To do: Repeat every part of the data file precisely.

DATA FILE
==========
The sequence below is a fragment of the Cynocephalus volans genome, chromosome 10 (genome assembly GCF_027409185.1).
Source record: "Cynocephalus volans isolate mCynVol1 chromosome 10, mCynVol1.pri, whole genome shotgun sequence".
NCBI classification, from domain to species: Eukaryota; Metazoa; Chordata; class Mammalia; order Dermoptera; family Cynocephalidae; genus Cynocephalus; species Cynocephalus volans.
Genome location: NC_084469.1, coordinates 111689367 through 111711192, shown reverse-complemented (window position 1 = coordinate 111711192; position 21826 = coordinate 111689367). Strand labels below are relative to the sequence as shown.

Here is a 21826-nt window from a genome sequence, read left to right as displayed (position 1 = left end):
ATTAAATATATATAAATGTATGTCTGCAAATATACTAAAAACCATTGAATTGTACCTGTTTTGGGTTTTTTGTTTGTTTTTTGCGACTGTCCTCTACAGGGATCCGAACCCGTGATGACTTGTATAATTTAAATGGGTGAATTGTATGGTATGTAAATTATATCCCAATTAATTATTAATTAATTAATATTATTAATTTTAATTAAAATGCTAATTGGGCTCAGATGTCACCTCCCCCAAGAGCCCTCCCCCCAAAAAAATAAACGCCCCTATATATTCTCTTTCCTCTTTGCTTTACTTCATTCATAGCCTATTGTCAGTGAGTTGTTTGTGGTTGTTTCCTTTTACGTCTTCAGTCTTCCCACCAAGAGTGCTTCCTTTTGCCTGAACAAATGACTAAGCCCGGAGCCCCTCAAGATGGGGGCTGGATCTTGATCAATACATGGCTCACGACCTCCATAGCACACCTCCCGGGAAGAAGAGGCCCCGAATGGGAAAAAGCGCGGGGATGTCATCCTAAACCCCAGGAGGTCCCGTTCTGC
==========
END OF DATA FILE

The sequence below is a fragment of the Cynocephalus volans genome, chromosome 10 (genome assembly GCF_027409185.1).
Source record: "Cynocephalus volans isolate mCynVol1 chromosome 10, mCynVol1.pri, whole genome shotgun sequence".
NCBI classification, from domain to species: Eukaryota; Metazoa; Chordata; class Mammalia; order Dermoptera; family Cynocephalidae; genus Cynocephalus; species Cynocephalus volans.
Genome location: NC_084469.1, coordinates 111689367 through 111711192, shown reverse-complemented (window position 1 = coordinate 111711192; position 21826 = coordinate 111689367). Strand labels below are relative to the sequence as shown.

Here is a 21826-nt window from a genome sequence, read left to right as displayed (position 1 = left end):
ATTAAATATATATAAATGTATGTCTGCAAATATACTAAAAACCATTGAATTGTACCTGTTTTGGGTTTTTTGTTTGTTTTTTGCGACTGTCCTCTACAGGGATCCGAACCCGTGATGACTTGTATAATTTAAATGGGTGAATTGTATGGTATGTAAATTATATCCCAATTAATTATTAATTAATTAATATTATTAATTTTAATTAAAATGCTAATTGGGCTCAGATGTCACCTCCCCCAAGAGCCCTCCCCCCAAAAAAATAAACGCCCCTATATATTCTCTTTCCTCTTTGCTTTACTTCATTCATAGCCTATTGTCAGTGAGTTGTTTGTGGTTGTTTCCTTTTACGTCTTCAGTCTTCCCACCAAGAGTGCTTCCTTTTGCCTGAACAAATGACTAAGCCCGGAGCCCCTCAAGATGGGGGCTGGATCTTGATCAATACATGGCTCACGACCTCCATAGCACACCTCCCGGGAAGAAGAGGCCCCGAATGGGAAAAAGCGCGGGGATGTCATCCTAAACCCCAGGAGGTCCCGTTCTGC